When working with STL containers we generally use iterators to access, manipulate and enumerate the contents. This almost becomes second nature and it’s very easy to go on auto-pilot and end up coding an innocuous looking bit of code that can contain a rather nasty surprise. This little quiz shows just one example of how such a surprise might come back to bite you.
One feature missing from standard C++ that you will find in many other Object Oriented Programming languages is something called a Property. These are like data members except they can have preconditions imposed on them prior to getting or setting their value.
The C++ language is a context sensitive language, which means a compiler cannot always decide the semantics of a line of code in isolation. Sometimes, though, it is impossible for the compiler to make up it’s mind so it just guesses. Yup, that’s right, it guesses. To find out more try this little quiz.
In general, it’s pretty obvious what order the compiler will initialize variables: it’s the order in which they appear in the translation unit. What happens, though, when you have a global variable in one translation unit depending on the the initialization of a global variable in another translation unit? This little quiz explores just that.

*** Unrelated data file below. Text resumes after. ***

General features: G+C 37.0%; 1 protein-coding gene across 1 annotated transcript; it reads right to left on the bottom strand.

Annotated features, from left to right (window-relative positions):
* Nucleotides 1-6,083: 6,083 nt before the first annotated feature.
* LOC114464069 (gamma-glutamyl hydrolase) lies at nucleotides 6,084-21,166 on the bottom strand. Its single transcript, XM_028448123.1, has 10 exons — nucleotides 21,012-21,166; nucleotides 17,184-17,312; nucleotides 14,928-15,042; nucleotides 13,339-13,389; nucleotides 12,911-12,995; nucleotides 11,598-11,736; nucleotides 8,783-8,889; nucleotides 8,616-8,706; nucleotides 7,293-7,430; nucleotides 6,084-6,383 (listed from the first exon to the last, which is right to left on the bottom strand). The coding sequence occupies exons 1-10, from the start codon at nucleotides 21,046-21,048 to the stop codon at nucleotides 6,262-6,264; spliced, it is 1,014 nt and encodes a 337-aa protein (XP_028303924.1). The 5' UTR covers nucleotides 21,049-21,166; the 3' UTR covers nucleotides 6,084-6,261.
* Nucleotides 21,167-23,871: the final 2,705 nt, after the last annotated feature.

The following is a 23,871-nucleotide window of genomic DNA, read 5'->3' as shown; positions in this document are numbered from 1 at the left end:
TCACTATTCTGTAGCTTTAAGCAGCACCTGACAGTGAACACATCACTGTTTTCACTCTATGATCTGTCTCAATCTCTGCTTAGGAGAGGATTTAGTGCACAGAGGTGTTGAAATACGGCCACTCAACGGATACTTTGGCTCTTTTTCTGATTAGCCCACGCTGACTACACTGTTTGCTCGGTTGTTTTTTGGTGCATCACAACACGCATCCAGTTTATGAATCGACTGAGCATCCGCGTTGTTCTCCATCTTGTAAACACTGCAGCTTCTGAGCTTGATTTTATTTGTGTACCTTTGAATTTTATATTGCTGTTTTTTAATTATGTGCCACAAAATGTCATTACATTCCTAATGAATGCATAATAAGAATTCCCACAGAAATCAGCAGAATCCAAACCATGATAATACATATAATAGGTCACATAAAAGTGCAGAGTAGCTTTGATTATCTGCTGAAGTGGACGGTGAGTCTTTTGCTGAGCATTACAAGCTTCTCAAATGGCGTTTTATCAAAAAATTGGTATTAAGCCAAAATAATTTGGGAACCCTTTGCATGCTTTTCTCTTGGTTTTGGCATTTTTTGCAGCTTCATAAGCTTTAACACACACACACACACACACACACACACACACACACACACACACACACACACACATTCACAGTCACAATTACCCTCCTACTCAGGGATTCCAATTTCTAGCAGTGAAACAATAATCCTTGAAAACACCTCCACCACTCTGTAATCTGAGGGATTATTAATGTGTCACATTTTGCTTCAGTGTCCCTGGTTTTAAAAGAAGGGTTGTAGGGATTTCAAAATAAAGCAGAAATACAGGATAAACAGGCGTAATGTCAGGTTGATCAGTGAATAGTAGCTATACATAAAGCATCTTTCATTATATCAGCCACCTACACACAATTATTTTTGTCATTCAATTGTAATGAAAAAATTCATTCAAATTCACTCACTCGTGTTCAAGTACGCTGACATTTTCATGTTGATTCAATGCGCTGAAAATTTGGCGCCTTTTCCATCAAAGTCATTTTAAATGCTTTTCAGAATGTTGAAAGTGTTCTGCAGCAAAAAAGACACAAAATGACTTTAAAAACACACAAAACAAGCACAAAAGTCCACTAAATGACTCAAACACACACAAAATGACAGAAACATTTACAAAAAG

What could be as simple as incrementing a variable by one? Ignoring overflow, what else could possibly go wrong? As it turns out, quite a lot as this little quiz demonstrates.
There are various dangers when casting pointers to different types but as a general rule, casting to a void pointer and back to the original pointer is considered safe. Unfortunately, this is not always the case as this little quiz demonstrates.
Do you know how to access c-style literal strings? Try this two-part quiz and see if you are able to unravel the different semantics of character pointers and arrays.
The C++ Standard is a pretty large and complex document; however, it is the bible as far as writing C++ code is concerned. The standard is full of exceptions that prove the rule, and this quiz demonstrates just one trivial example.
This little quiz explores the pitfalls of trying to compare structs. Do you know the right way to check if two structs are the same?
The STL (Standard Template Library) is a collection of generic algorithms and data structures. This little quiz demonstrates one of the many useful things one can achieve with just a few lines of code when utilizing the power of this library.